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I'm sure this will upset some folks, I use a packet or two of GOYA ham flavored seasoning in beans or bean soups.

Living alone, I tend to cut corners and use the flavor packets with a piece of a vacuum packed ham steak.
I use Goya sauzon regularly but only a pinch.

A packet will last weeks. I like MSG but only in small quantities
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Old 09-20-2013, 09:31 PM   #12
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Use whatever works best for you! Recipes are just suggestions anyhow!! Life is too short to worry about food snobs. Eat, drink and be merry!!
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Old 09-21-2013, 06:09 AM   #13
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I never list salt and pepper as ingredients as I figure people are smart enough to season to taste...
Beginning cooks tend to follow recipes exactly as written, and if it doesn't taste good, they tend to blame themselves.
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Old 09-21-2013, 11:52 AM   #14
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I'm sure this will upset some folks, I use a packet or two of GOYA ham flavored seasoning in beans or bean soups.

Living alone, I tend to cut corners and use the flavor packets with a piece of a vacuum packed ham steak.
Hmmmm, that's my routine.
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Old 09-22-2013, 08:53 PM   #15
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Well, Rasp, you inspired me. I used your recipe, except I subbed black beans and ham stock, along with Goya Sauzon and some frozen honeybaked ham slices. I thought I'd spelunked a ham bone, and dumped the whole package in, but when I fished around in the beans after cooking, no bone was found. Then I read the label on the discarded ziplock, it said ham slices. I added a bay leaf.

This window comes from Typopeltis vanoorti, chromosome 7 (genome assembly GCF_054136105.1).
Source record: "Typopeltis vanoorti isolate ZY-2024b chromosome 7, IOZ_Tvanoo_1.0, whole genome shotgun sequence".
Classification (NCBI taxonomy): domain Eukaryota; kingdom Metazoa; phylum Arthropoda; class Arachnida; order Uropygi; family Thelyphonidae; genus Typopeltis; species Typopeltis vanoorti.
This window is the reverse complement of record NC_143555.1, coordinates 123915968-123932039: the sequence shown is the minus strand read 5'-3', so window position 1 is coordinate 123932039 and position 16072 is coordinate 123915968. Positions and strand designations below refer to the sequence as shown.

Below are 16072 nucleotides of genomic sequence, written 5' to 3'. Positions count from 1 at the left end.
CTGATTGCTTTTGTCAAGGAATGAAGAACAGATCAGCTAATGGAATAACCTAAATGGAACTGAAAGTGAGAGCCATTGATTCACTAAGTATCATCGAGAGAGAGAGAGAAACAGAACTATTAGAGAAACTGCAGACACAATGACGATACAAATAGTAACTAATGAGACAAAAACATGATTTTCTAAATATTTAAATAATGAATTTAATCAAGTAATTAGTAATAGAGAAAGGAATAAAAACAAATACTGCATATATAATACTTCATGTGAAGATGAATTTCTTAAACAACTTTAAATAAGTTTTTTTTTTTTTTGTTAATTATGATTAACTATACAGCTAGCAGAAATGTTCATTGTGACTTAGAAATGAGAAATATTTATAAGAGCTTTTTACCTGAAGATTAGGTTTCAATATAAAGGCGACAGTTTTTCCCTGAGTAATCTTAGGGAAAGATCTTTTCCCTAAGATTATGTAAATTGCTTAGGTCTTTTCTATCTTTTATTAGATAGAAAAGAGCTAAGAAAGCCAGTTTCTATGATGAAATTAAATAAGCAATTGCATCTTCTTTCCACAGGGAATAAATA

DH proclaimed it the best beans ever. We had some over rice tonight, and I froze a bunch.
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Old 10-19-2013, 01:11 PM   #16
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In my vegetarian days this was a staple meal. Make it in a crock pot or Dutch oven on the stove.

1 lb. dry kidney beans
2-4 large onions chopped onions
4+ Garlic cloves, minced
Vegetable stock
Olive oil

White or brown rice

Sauté onions and garlic in oil til soft in a Dutch oven. Add dry kidney beans. Cover with stock. Bring to a boil and turn to simmer for at least 3 hours. Stir and check broth levels every once in a while. Cook until beans are tender and the sauce is like a thin gravy. Easiest is to throw it in a crock pot overnight on low, but you need to have at least 3-4 " stock above the dry beans as they absorb much liquid. If you want meat, add at least a pound of diced ham or bacon ( lightly fry bacon to remove grease) and use a good ham base for stock. When beans are tender and sauce is saucy, add salt and pepper to taste. Red pepper flakes or hot sauce can be added. Serve over cooked rice. Corn bread is wonderful to sop up gravy!
My "Rice and Peas" recipe, courtesy of the West Indian mother of a child in one of my classes years ago, had coconut cream in it. Tasted wonderful but the combination of red beans and the creamy coconut made it all look a bit odd. Sadly, 35 years and umpteen moves later I've lost the recipe.
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Old 10-20-2013, 09:56 AM   #17
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My "Rice and Peas" recipe, courtesy of the West Indian mother of a child in one of my classes years ago, had coconut cream in it. Tasted wonderful but the combination of red beans and the creamy coconut made it all look a bit odd. Sadly, 35 years and umpteen moves later I've lost the recipe.
During the short period of time that we had a Jamaican restaurant in town, I was able to get the cook to explain how they made rice and peas. It was pretty dang good. Prepare the rice as you ordinarily would but instead of water use coconut milk and one or two minced cloves of garlic. I have tried many brands of red beans, but prefer the Goya brand (canned - drained or dried). Salt and pepper to taste....mighty good.
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Old 10-20-2013, 03:57 PM   #18
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During the short period of time that we had a Jamaican restaurant in town, I was able to get the cook to explain how they made rice and peas. It was pretty dang good. Prepare the rice as you ordinarily would but instead of water use coconut milk and one or two minced cloves of garlic. I have tried many brands of red beans, but prefer the Goya brand (canned - drained or dried). Salt and pepper to taste....mighty good.
Mrs Henry's recipe involved cooking the beans from scratch with all sorts of additions to the water. (She thought using canned beans was letting the side down.) I'm sure there was more to it than your recipe but I shall have a go. Thanks, Hoot.